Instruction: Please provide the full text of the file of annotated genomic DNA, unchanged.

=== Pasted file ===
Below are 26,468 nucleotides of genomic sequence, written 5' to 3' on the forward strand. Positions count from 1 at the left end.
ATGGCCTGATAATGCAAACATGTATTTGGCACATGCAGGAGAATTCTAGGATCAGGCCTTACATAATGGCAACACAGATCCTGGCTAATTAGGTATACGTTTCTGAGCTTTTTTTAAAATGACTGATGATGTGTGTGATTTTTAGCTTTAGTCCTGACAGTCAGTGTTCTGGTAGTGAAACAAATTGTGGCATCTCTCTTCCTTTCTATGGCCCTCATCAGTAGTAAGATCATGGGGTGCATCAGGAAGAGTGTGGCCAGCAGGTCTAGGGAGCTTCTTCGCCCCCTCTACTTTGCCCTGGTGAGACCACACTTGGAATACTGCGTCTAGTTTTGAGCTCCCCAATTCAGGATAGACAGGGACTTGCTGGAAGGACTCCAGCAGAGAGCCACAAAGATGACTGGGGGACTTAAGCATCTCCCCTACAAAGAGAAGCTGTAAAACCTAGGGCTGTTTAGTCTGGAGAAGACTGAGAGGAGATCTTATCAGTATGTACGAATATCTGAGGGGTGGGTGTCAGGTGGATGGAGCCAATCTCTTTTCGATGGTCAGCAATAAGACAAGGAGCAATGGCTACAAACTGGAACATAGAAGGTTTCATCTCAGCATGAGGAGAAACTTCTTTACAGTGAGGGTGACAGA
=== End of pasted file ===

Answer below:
Below are 26,468 nucleotides of genomic sequence, written 5' to 3' on the forward strand. Positions count from 1 at the left end.
ATGGCCTGATAATGCAAACATGTATTTGGCACATGCAGGAGAATTCTAGGATCAGGCCTTACATAATGGCAACACAGATCCTGGCTAATTAGGTATACGTTTCTGAGCTTTTTTTAAAATGACTGATGATGTGTGTGATTTTTAGCTTTAGTCCTGACAGTCAGTGTTCTGGTAGTGAAACAAATTGTGGCATCTCTCTTCCTTTCTATGGCCCTCATCAGTAGTAAGATCATGGGGTGCATCAGGAAGAGTGTGGCCAGCAGGTCTAGGGAGCTTCTTCGCCCCCTCTACTTTGCCCTGGTGAGACCACACTTGGAATACTGCGTCTAGTTTTGAGCTCCCCAATTCAGGATAGACAGGGACTTGCTGGAAGGACTCCAGCAGAGAGCCACAAAGATGACTGGGGGACTTAAGCATCTCCCCTACAAAGAGAAGCTGTAAAACCTAGGGCTGTTTAGTCTGGAGAAGACTGAGAGGAGATCTTATCAGTATGTACGAATATCTGAGGGGTGGGTGTCAGGTGGATGGAGCCAATCTCTTTTCGATGGTCAGCAATAAGACAAGGAGCAATGGCTACAAACTGGAACATAGAAGGTTTCATCTCAGCATGAGGAGAAACTTCTTTACAGTGAGGGTGACAGA